“Once the money goes offshore, finding the perpetrator is almost impossible, and recovering the money is almost impossible,” said Steven Kuperschmid, co-chair of the cybersecurity and data privacy practice at the law firm Ruskin Moscou Faltischek in Uniondale. Some bar associations recommend that attorneys instruct their clients not to rely on email instructions about fund transfers, and to call the attorney’s office to verify all wiring instructions, Kuperschmid said.

Laws protecting consumers’ data generally “impose responsibility on the person or entity who got hacked, and the theory is that by imposing that liability, people will do a better job of protecting other people’s data,” Kuperschmid said. Ethical rules for attorneys also require consumer protections, he said. However, it isn’t always possible to determine how the scammers got access to the information, and even if the scammer’s email appears to come from the attorney, the scammer could have gotten the information from another account – including those of a real estate agent or home-buyer, he said.

Jerry Siegelman, chair of the real estate practice at Ruskin Moscou Faltischek, said more than half the home purchases he handles involve down-payment wire transfers by home buyers. It’s less common to send the full purchase amount by wire, but it does happen, especially if a client cannot attend the closing in person or if the proceeds of a sale will go toward the home purchase, he said. “I've been fortunate not to have this problem, but I've heard of issues like this where … wire instructions are forwarded and of course they end up being sent to a bank, typically overseas,” Siegelman said.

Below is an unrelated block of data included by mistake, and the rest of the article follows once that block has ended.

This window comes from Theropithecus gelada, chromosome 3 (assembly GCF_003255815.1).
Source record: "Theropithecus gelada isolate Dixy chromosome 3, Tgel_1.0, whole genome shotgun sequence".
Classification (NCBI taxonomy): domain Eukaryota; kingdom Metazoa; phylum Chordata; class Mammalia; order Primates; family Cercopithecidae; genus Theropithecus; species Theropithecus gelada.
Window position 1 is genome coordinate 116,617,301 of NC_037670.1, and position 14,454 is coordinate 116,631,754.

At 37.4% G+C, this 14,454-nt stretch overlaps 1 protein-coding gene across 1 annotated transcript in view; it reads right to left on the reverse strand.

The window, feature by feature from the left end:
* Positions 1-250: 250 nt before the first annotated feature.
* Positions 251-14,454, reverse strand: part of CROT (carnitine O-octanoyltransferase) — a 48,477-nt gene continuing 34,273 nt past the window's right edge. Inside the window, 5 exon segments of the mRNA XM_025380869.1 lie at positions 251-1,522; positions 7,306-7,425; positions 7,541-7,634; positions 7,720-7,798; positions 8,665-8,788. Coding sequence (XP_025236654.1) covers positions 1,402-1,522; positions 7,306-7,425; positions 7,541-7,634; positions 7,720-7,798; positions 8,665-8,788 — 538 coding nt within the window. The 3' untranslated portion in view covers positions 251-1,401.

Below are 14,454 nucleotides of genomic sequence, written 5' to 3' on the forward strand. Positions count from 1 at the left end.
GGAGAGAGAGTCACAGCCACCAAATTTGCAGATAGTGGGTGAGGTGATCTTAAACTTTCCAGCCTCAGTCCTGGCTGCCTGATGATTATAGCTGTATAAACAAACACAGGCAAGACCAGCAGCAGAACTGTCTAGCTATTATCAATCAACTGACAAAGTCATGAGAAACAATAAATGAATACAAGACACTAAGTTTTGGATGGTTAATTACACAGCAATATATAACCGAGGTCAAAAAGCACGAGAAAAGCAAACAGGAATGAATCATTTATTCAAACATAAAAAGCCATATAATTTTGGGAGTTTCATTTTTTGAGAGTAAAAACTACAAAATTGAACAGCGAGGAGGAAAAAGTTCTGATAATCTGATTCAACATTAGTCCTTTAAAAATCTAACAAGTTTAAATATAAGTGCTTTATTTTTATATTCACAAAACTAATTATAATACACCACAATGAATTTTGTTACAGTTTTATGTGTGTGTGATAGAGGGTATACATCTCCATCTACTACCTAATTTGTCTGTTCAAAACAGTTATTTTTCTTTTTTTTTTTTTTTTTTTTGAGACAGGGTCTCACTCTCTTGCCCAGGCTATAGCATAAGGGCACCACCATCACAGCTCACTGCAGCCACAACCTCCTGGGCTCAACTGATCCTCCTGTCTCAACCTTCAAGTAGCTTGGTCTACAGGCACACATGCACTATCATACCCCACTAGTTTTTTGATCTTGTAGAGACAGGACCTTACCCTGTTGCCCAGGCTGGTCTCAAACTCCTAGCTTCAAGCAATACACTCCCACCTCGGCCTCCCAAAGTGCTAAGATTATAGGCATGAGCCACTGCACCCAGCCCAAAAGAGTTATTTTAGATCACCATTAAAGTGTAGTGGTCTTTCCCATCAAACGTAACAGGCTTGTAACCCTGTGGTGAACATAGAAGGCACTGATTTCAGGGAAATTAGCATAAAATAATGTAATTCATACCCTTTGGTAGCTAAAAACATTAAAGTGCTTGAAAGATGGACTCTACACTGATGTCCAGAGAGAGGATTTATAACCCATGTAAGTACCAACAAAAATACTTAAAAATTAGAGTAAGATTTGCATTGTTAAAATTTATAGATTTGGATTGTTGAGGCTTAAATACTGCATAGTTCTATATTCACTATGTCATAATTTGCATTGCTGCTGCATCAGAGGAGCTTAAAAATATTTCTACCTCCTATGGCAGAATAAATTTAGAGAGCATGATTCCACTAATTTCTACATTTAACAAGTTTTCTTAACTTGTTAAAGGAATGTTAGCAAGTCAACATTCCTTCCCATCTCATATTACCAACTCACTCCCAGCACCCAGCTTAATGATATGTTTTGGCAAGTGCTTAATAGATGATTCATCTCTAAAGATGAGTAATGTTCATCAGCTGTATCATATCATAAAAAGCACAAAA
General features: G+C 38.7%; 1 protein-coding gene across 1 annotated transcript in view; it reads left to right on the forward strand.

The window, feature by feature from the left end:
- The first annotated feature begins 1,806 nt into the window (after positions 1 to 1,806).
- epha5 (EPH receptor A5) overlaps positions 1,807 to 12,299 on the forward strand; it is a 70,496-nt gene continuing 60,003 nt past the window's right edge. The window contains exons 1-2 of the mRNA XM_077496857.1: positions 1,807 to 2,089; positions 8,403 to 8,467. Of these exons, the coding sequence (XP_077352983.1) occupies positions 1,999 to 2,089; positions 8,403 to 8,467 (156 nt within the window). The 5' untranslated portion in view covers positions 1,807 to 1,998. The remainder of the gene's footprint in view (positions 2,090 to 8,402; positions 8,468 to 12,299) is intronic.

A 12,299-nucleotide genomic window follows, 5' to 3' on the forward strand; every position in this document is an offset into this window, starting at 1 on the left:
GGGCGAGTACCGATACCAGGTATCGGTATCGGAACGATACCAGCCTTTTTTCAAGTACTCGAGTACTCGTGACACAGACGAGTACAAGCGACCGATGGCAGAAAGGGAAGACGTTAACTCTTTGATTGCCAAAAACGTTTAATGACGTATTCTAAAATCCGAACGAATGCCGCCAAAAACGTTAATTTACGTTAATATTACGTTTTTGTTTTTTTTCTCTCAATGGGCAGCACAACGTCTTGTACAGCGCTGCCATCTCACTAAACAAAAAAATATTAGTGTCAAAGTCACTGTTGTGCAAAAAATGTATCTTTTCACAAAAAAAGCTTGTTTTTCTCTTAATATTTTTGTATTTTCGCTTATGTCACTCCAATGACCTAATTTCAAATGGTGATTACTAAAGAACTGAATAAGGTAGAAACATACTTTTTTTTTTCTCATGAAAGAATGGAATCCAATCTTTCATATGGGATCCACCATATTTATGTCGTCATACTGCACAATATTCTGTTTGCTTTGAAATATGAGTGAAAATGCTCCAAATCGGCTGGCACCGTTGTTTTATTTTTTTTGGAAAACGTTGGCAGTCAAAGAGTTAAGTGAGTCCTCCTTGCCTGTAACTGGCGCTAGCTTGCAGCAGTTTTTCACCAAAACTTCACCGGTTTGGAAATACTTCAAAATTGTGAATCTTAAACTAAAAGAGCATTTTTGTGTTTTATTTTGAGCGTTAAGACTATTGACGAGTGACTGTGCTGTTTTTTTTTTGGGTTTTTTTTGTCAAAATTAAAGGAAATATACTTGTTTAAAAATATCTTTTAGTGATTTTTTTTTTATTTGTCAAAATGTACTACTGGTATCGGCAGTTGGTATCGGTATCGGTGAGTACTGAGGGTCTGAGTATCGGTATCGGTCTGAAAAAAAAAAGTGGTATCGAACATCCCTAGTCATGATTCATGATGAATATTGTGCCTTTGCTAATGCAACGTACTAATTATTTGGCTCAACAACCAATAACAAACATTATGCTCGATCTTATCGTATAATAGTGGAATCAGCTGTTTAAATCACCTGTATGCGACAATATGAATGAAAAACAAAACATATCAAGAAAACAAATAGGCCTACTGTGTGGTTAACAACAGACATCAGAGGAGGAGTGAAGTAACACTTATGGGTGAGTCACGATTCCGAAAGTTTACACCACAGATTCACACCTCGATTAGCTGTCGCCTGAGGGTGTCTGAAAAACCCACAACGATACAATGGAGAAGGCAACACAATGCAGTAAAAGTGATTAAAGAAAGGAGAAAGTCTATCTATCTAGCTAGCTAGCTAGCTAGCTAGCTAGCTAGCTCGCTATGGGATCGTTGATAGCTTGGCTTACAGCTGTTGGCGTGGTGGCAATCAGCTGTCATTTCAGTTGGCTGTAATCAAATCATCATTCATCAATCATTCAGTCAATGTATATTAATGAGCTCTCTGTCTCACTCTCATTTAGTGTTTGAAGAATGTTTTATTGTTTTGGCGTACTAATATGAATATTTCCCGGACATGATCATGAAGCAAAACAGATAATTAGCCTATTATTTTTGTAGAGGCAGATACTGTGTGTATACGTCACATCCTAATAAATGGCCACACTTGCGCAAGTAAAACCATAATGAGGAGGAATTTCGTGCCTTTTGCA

Consumer advocates said existing laws do little to prevent such scams or help consumers recover their money.

“These are just tragic situations, and people can lose huge amounts of money and the protections are really lacking,” said Lauren Saunders, associate director of the National Consumer Law Center in Washington, D.C.